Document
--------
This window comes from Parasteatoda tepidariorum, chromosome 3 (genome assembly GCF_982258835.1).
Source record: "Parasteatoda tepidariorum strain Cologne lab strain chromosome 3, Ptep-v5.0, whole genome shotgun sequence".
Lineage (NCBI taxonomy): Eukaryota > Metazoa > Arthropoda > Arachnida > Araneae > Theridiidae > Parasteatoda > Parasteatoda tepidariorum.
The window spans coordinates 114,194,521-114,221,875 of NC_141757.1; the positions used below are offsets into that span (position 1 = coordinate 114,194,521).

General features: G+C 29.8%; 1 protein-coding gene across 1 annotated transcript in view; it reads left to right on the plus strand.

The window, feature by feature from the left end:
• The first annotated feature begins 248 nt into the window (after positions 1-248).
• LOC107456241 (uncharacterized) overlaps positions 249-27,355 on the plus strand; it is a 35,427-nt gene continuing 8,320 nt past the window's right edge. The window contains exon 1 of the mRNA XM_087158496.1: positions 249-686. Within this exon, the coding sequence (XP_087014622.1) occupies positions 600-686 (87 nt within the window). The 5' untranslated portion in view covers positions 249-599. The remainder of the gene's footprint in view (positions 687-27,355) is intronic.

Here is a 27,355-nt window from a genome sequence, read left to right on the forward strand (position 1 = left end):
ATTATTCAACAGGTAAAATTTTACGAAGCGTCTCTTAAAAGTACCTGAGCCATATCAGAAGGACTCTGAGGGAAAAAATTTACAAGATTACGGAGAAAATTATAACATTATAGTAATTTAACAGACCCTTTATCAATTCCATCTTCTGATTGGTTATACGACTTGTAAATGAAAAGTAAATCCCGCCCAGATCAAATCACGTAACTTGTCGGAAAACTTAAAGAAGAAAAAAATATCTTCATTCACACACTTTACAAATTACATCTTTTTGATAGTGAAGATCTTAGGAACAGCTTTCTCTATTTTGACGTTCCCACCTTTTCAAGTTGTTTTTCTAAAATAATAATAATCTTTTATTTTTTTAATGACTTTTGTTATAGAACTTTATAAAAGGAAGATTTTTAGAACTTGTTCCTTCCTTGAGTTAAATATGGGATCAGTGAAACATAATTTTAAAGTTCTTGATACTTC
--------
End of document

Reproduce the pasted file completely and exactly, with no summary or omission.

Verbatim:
This window comes from Parasteatoda tepidariorum, chromosome 3 (genome assembly GCF_982258835.1).
Source record: "Parasteatoda tepidariorum strain Cologne lab strain chromosome 3, Ptep-v5.0, whole genome shotgun sequence".
Lineage (NCBI taxonomy): Eukaryota > Metazoa > Arthropoda > Arachnida > Araneae > Theridiidae > Parasteatoda > Parasteatoda tepidariorum.
The window spans coordinates 114,194,521-114,221,875 of NC_141757.1; the positions used below are offsets into that span (position 1 = coordinate 114,194,521).

General features: G+C 29.8%; 1 protein-coding gene across 1 annotated transcript in view; it reads left to right on the plus strand.

The window, feature by feature from the left end:
• The first annotated feature begins 248 nt into the window (after positions 1-248).
• LOC107456241 (uncharacterized) overlaps positions 249-27,355 on the plus strand; it is a 35,427-nt gene continuing 8,320 nt past the window's right edge. The window contains exon 1 of the mRNA XM_087158496.1: positions 249-686. Within this exon, the coding sequence (XP_087014622.1) occupies positions 600-686 (87 nt within the window). The 5' untranslated portion in view covers positions 249-599. The remainder of the gene's footprint in view (positions 687-27,355) is intronic.

Here is a 27,355-nt window from a genome sequence, read left to right on the forward strand (position 1 = left end):
ATTATTCAACAGGTAAAATTTTACGAAGCGTCTCTTAAAAGTACCTGAGCCATATCAGAAGGACTCTGAGGGAAAAAATTTACAAGATTACGGAGAAAATTATAACATTATAGTAATTTAACAGACCCTTTATCAATTCCATCTTCTGATTGGTTATACGACTTGTAAATGAAAAGTAAATCCCGCCCAGATCAAATCACGTAACTTGTCGGAAAACTTAAAGAAGAAAAAAATATCTTCATTCACACACTTTACAAATTACATCTTTTTGATAGTGAAGATCTTAGGAACAGCTTTCTCTATTTTGACGTTCCCACCTTTTCAAGTTGTTTTTCTAAAATAATAATAATCTTTTATTTTTTTAATGACTTTTGTTATAGAACTTTATAAAAGGAAGATTTTTAGAACTTGTTCCTTCCTTGAGTTAAATATGGGATCAGTGAAACATAATTTTAAAGTTCTTGATACTTC